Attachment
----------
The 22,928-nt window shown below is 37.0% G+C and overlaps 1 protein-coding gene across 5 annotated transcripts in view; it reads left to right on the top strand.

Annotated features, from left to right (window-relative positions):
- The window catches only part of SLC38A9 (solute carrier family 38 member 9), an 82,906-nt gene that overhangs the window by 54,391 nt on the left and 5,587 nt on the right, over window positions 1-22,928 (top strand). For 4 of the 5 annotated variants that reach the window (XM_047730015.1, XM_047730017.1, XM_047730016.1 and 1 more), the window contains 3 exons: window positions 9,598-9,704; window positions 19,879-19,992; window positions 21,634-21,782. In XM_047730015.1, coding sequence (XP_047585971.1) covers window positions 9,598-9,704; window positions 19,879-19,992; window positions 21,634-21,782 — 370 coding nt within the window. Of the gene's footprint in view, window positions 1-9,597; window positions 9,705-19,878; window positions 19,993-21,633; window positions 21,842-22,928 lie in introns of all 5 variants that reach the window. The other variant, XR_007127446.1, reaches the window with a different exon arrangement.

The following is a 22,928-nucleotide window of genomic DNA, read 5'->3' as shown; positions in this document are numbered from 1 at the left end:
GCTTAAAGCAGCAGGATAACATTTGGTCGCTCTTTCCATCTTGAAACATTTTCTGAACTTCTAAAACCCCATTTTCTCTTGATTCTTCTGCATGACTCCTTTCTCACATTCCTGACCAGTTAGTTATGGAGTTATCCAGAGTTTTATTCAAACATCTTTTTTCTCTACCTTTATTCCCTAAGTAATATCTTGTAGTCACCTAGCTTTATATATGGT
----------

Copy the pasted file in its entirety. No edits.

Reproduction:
The 22,928-nt window shown below is 37.0% G+C and overlaps 1 protein-coding gene across 5 annotated transcripts in view; it reads left to right on the top strand.

Annotated features, from left to right (window-relative positions):
- The window catches only part of SLC38A9 (solute carrier family 38 member 9), an 82,906-nt gene that overhangs the window by 54,391 nt on the left and 5,587 nt on the right, over window positions 1-22,928 (top strand). For 4 of the 5 annotated variants that reach the window (XM_047730015.1, XM_047730017.1, XM_047730016.1 and 1 more), the window contains 3 exons: window positions 9,598-9,704; window positions 19,879-19,992; window positions 21,634-21,782. In XM_047730015.1, coding sequence (XP_047585971.1) covers window positions 9,598-9,704; window positions 19,879-19,992; window positions 21,634-21,782 — 370 coding nt within the window. Of the gene's footprint in view, window positions 1-9,597; window positions 9,705-19,878; window positions 19,993-21,633; window positions 21,842-22,928 lie in introns of all 5 variants that reach the window. The other variant, XR_007127446.1, reaches the window with a different exon arrangement.

The following is a 22,928-nucleotide window of genomic DNA, read 5'->3' as shown; positions in this document are numbered from 1 at the left end:
GCTTAAAGCAGCAGGATAACATTTGGTCGCTCTTTCCATCTTGAAACATTTTCTGAACTTCTAAAACCCCATTTTCTCTTGATTCTTCTGCATGACTCCTTTCTCACATTCCTGACCAGTTAGTTATGGAGTTATCCAGAGTTTTATTCAAACATCTTTTTTCTCTACCTTTATTCCCTAAGTAATATCTTGTAGTCACCTAGCTTTATATATGGT